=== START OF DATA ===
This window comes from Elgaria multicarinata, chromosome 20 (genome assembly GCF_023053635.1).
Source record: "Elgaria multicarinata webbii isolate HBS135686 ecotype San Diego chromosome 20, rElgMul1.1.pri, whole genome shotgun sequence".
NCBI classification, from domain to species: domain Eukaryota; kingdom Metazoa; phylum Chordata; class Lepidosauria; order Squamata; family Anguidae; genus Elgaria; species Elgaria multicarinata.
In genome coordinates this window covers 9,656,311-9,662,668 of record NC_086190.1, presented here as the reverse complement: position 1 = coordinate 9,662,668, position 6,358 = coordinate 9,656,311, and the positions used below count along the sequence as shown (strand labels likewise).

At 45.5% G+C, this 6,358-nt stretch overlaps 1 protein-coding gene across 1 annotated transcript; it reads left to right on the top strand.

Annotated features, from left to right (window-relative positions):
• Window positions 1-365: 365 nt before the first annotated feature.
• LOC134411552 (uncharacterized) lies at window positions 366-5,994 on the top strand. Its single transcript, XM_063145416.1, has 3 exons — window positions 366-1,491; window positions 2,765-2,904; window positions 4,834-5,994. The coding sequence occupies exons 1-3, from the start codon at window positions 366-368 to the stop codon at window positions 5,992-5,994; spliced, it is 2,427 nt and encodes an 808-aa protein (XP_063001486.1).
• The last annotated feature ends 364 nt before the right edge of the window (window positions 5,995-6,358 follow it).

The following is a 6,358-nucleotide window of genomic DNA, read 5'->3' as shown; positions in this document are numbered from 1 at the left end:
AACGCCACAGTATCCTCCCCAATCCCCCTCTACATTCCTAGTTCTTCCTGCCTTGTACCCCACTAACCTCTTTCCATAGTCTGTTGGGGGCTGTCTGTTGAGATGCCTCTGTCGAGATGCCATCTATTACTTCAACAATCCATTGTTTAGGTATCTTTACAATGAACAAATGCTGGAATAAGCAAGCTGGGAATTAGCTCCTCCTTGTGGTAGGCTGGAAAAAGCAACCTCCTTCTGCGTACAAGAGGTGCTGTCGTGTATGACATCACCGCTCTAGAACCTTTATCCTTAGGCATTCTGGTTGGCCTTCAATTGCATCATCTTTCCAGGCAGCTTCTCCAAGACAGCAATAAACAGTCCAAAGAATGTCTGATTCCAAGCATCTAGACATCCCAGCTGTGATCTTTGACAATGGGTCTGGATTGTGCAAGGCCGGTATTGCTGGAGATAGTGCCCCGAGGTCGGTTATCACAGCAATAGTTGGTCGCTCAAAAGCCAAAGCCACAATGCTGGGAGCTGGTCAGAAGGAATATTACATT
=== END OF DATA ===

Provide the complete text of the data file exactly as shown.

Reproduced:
This window comes from Elgaria multicarinata, chromosome 20 (genome assembly GCF_023053635.1).
Source record: "Elgaria multicarinata webbii isolate HBS135686 ecotype San Diego chromosome 20, rElgMul1.1.pri, whole genome shotgun sequence".
NCBI classification, from domain to species: domain Eukaryota; kingdom Metazoa; phylum Chordata; class Lepidosauria; order Squamata; family Anguidae; genus Elgaria; species Elgaria multicarinata.
In genome coordinates this window covers 9,656,311-9,662,668 of record NC_086190.1, presented here as the reverse complement: position 1 = coordinate 9,662,668, position 6,358 = coordinate 9,656,311, and the positions used below count along the sequence as shown (strand labels likewise).

At 45.5% G+C, this 6,358-nt stretch overlaps 1 protein-coding gene across 1 annotated transcript; it reads left to right on the top strand.

Annotated features, from left to right (window-relative positions):
• Window positions 1-365: 365 nt before the first annotated feature.
• LOC134411552 (uncharacterized) lies at window positions 366-5,994 on the top strand. Its single transcript, XM_063145416.1, has 3 exons — window positions 366-1,491; window positions 2,765-2,904; window positions 4,834-5,994. The coding sequence occupies exons 1-3, from the start codon at window positions 366-368 to the stop codon at window positions 5,992-5,994; spliced, it is 2,427 nt and encodes an 808-aa protein (XP_063001486.1).
• The last annotated feature ends 364 nt before the right edge of the window (window positions 5,995-6,358 follow it).

The following is a 6,358-nucleotide window of genomic DNA, read 5'->3' as shown; positions in this document are numbered from 1 at the left end:
AACGCCACAGTATCCTCCCCAATCCCCCTCTACATTCCTAGTTCTTCCTGCCTTGTACCCCACTAACCTCTTTCCATAGTCTGTTGGGGGCTGTCTGTTGAGATGCCTCTGTCGAGATGCCATCTATTACTTCAACAATCCATTGTTTAGGTATCTTTACAATGAACAAATGCTGGAATAAGCAAGCTGGGAATTAGCTCCTCCTTGTGGTAGGCTGGAAAAAGCAACCTCCTTCTGCGTACAAGAGGTGCTGTCGTGTATGACATCACCGCTCTAGAACCTTTATCCTTAGGCATTCTGGTTGGCCTTCAATTGCATCATCTTTCCAGGCAGCTTCTCCAAGACAGCAATAAACAGTCCAAAGAATGTCTGATTCCAAGCATCTAGACATCCCAGCTGTGATCTTTGACAATGGGTCTGGATTGTGCAAGGCCGGTATTGCTGGAGATAGTGCCCCGAGGTCGGTTATCACAGCAATAGTTGGTCGCTCAAAAGCCAAAGCCACAATGCTGGGAGCTGGTCAGAAGGAATATTACATT